Human beings can get used to nearly anything. People can learn to live under oppressive regimes, grow accustomed to wearing jeans that an earlier generation would have immediately thrown out, and adopt tap-and-go technology without a second thought. Familiarity breeds invisibility.
By such a means an Old Testament elephant has achieved a striking invisibility. My students in Old Testament Foundations, a first-year subject that covers Genesis–Kings, have the task of creating a thematic portfolio as their assessment piece, and may choose one of four themes, each with an associated student text in OT biblical theology:
- The story of Israel, utilizing the text by the same title by Pate, Duvall, Hays, et al.
- The presence of God, using T. Desmond Alexander’s From Eden to the New Jerusalem
- Covenant, using Sandra Richter’s Epic of Eden
- Kingdom, with Bartholomew & Goheen, The Drama of Scripture
I must confess to not having read each of these student texts from end to end; I have only browsed portions in connection with student work or class preparation. But wait, I’m working my way towards the elephant: that utter surprise lurking within the pages of our Old Testament that should leave our jaws hanging, but which through familiarity and a dull reading fog, we fail to notice.
Let me introduce our elephant (or paraceratherium) with a couple of quotes from Pate et al, The Story of Israel:
The prophets…proclaim that Yahweh is the Lord of history and that all of the transpiring and coming events are under his sovereign control. Thus, the invasions by the Assyrians and the Babylonians are due to the fact that Israel and Judah have failed miserably to keep the Law and the Mosaic covenant. God has brought this calamity, using pagan nations as his tools to bring about this judgment (p. 97)
Whoa, this isn’t one of those anti-Semitic things, is it, you might be wondering, if you’re not one of those ‘familiarity brings invisibility’ readers. Perhaps one mistaken interpretation of the Old Testament has been to reach the conclusion that those Israelites, and hence perhaps Jews later on, were notably bad people, worse than other human nations. Another quote from Pate et al shows that they understand Israel’s story to be typical for all humanity, now with reference to the histories:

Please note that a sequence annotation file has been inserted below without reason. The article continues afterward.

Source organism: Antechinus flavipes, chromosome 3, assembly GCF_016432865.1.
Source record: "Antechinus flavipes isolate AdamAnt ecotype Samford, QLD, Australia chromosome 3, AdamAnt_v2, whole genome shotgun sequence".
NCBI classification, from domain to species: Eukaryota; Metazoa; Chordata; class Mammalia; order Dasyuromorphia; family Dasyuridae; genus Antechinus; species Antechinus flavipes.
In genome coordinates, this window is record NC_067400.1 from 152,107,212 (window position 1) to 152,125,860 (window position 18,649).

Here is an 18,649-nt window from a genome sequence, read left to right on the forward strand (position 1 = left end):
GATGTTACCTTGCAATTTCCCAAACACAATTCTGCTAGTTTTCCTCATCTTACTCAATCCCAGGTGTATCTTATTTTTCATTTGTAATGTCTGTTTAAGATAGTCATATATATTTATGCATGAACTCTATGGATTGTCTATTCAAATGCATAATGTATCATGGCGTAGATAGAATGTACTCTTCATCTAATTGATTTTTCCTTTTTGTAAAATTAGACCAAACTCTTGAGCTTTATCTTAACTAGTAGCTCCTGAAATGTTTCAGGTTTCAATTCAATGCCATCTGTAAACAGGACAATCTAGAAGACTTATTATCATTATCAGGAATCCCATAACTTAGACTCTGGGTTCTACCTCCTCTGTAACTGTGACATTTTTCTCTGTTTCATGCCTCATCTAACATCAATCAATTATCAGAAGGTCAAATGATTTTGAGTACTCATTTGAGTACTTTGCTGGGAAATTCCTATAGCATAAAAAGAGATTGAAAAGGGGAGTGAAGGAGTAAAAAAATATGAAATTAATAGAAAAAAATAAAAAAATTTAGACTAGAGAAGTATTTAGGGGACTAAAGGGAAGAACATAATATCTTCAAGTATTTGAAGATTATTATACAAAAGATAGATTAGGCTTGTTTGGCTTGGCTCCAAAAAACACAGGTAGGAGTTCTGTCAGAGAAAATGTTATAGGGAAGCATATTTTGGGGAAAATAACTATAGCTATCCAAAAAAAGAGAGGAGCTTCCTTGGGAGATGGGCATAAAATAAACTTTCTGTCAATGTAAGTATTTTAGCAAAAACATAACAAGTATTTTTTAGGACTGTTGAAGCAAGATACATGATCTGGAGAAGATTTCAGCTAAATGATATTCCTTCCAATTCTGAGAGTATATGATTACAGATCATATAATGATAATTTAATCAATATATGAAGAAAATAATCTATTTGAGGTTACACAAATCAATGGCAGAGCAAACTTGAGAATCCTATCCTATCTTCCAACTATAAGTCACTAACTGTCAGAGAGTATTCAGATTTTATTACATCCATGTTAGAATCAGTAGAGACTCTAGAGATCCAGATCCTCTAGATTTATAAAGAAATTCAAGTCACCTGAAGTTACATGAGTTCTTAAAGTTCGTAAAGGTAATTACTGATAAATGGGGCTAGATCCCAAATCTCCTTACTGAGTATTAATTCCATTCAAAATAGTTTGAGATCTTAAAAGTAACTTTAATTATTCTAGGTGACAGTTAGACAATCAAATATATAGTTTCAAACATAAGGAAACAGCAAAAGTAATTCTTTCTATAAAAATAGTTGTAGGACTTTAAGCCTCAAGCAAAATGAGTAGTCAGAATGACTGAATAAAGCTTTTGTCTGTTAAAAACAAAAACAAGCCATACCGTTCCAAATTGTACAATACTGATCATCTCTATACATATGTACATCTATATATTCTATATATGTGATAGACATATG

The Historical Books tell us the story of Israel’s failure to live by the Mosaic covenant in Deuteronomy. The glaring and repetitive theological truth emerging is the sinfulness of humankind and their inability to obey God and live by his decrees. Thus, humankind squanders the presence of God and the wonderful blessings he offers and chooses instead a stubborn life of rebellion that leads to judgment (p. 69).
Oh, so Israel stands for ‘everynation’. Fair enough. So what’s the elephant, that factor that I haven’t yet seen noticed in any of the biblical theologies I’ve browsed, such as those I’ve assigned for my students. It’s this.
What nation on earth carefully builds up and preserves a national epic that primarily emphasizes its own failure to obey its God, and thus an epic that ends in a national tragedy that it claims to have fully deserved! Who else does that? What other ancient nation says that they were frequently rebellious even in the act of being rescued (Exodus & Numbers)? That their greatest hero king slept with a war hero’s wife, then had him left high and dry in battle so that he would die and her guilty pregnancy would not look so bad? That his entire subsequent reign was darkened by the chaos unleashed in that act? That most of her kings failed to reach God’s standard, and that ultimately the doom that fell was fully deserved? That her prophets would not let their audience of the hook until they had stopped blaming their parents’ generation and took ownership of their own responsibility for their predicament (Ezekiel 18).
Does anyone else see how bizarre a national epic this is? It’s like populating your pool room trophy cabinet with all the detention notices and letters home to your parents that you ever received, your traffic fines, your prison record, your letters from the tax office. If you have any of that stuff, I’m betting it’s not on the display shelf.
But Israel’s is – that’s what’s so surprising. That’s the elephant.
I think this is Israel’s greatest contribution to the great biblical redemptive story, and to our Old Testament biblical theology. We prize creation, we prize the way God’s saving acts for Israel build our understanding of redemption.
But from Israel, we learn confession. Ancient Israel was not the only sinful nation of the ancient world. She was just the only one whose national epic was designed, more than anything else, to confess that sinfulness. Only through such confession was the path to forgiveness and reconciliation laid open. As Christians we believe that that reconciliation is only fully provided through Christ in the story told in our New Testaments. But without Israel’s open, courageous repentance, there was no room for this reconciliation. It was vital that she own her covenant failure, and she did so in the very preservation of the document that narrated it.
It was the presence of this elephant in the room, Israel’s repentance manifesto, that made the room in this room for reconciliation.
Now can you see the elephant?